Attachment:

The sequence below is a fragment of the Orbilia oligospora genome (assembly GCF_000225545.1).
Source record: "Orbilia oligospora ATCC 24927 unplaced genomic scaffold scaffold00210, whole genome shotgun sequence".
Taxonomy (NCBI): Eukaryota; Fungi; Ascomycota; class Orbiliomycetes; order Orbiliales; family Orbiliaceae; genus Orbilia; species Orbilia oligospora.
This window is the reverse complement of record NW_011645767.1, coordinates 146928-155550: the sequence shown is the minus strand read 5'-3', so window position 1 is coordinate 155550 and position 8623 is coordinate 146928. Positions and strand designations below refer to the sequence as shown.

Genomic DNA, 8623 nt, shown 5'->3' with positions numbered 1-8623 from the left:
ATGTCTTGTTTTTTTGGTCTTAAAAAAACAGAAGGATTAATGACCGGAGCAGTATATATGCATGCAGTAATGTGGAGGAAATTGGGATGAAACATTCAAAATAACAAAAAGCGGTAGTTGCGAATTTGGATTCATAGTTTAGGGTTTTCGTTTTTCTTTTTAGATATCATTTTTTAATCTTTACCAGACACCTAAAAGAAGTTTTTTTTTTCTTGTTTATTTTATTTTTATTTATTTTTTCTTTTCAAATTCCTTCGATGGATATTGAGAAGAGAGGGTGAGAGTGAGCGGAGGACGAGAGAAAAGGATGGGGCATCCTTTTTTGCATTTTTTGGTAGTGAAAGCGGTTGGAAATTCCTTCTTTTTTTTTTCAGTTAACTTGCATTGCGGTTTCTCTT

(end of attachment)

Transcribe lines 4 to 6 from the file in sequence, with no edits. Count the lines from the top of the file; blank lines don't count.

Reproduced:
This window is the reverse complement of record NW_011645767.1, coordinates 146928-155550: the sequence shown is the minus strand read 5'-3', so window position 1 is coordinate 155550 and position 8623 is coordinate 146928. Positions and strand designations below refer to the sequence as shown.

Genomic DNA, 8623 nt, shown 5'->3' with positions numbered 1-8623 from the left:
ATGTCTTGTTTTTTTGGTCTTAAAAAAACAGAAGGATTAATGACCGGAGCAGTATATATGCATGCAGTAATGTGGAGGAAATTGGGATGAAACATTCAAAATAACAAAAAGCGGTAGTTGCGAATTTGGATTCATAGTTTAGGGTTTTCGTTTTTCTTTTTAGATATCATTTTTTAATCTTTACCAGACACCTAAAAGAAGTTTTTTTTTTCTTGTTTATTTTATTTTTATTTATTTTTTCTTTTCAAATTCCTTCGATGGATATTGAGAAGAGAGGGTGAGAGTGAGCGGAGGACGAGAGAAAAGGATGGGGCATCCTTTTTTGCATTTTTTGGTAGTGAAAGCGGTTGGAAATTCCTTCTTTTTTTTTTCAGTTAACTTGCATTGCGGTTTCTCTT